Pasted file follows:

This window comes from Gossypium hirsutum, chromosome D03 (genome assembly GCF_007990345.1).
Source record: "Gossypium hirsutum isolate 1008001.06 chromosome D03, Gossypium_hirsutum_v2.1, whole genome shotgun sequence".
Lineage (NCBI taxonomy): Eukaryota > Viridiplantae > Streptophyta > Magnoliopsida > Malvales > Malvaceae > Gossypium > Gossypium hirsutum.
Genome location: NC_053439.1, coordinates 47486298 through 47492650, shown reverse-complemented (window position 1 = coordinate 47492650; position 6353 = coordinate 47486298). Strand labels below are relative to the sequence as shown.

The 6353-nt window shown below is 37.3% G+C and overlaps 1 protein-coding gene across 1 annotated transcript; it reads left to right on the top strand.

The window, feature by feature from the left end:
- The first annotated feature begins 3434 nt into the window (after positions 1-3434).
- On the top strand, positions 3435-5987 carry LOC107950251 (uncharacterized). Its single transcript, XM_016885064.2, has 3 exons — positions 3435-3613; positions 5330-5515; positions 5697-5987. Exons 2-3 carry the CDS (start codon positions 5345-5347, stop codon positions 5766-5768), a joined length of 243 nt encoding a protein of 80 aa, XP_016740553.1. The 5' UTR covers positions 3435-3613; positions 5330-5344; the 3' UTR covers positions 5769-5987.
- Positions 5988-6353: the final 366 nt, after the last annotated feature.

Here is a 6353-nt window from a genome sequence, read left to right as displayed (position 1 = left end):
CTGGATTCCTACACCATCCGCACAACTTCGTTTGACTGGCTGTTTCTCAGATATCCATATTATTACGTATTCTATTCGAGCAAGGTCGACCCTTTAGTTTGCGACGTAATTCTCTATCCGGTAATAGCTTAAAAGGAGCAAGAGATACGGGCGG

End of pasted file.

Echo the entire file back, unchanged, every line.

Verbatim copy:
This window comes from Gossypium hirsutum, chromosome D03 (genome assembly GCF_007990345.1).
Source record: "Gossypium hirsutum isolate 1008001.06 chromosome D03, Gossypium_hirsutum_v2.1, whole genome shotgun sequence".
Lineage (NCBI taxonomy): Eukaryota > Viridiplantae > Streptophyta > Magnoliopsida > Malvales > Malvaceae > Gossypium > Gossypium hirsutum.
Genome location: NC_053439.1, coordinates 47486298 through 47492650, shown reverse-complemented (window position 1 = coordinate 47492650; position 6353 = coordinate 47486298). Strand labels below are relative to the sequence as shown.

The 6353-nt window shown below is 37.3% G+C and overlaps 1 protein-coding gene across 1 annotated transcript; it reads left to right on the top strand.

The window, feature by feature from the left end:
- The first annotated feature begins 3434 nt into the window (after positions 1-3434).
- On the top strand, positions 3435-5987 carry LOC107950251 (uncharacterized). Its single transcript, XM_016885064.2, has 3 exons — positions 3435-3613; positions 5330-5515; positions 5697-5987. Exons 2-3 carry the CDS (start codon positions 5345-5347, stop codon positions 5766-5768), a joined length of 243 nt encoding a protein of 80 aa, XP_016740553.1. The 5' UTR covers positions 3435-3613; positions 5330-5344; the 3' UTR covers positions 5769-5987.
- Positions 5988-6353: the final 366 nt, after the last annotated feature.

Here is a 6353-nt window from a genome sequence, read left to right as displayed (position 1 = left end):
CTGGATTCCTACACCATCCGCACAACTTCGTTTGACTGGCTGTTTCTCAGATATCCATATTATTACGTATTCTATTCGAGCAAGGTCGACCCTTTAGTTTGCGACGTAATTCTCTATCCGGTAATAGCTTAAAAGGAGCAAGAGATACGGGCGG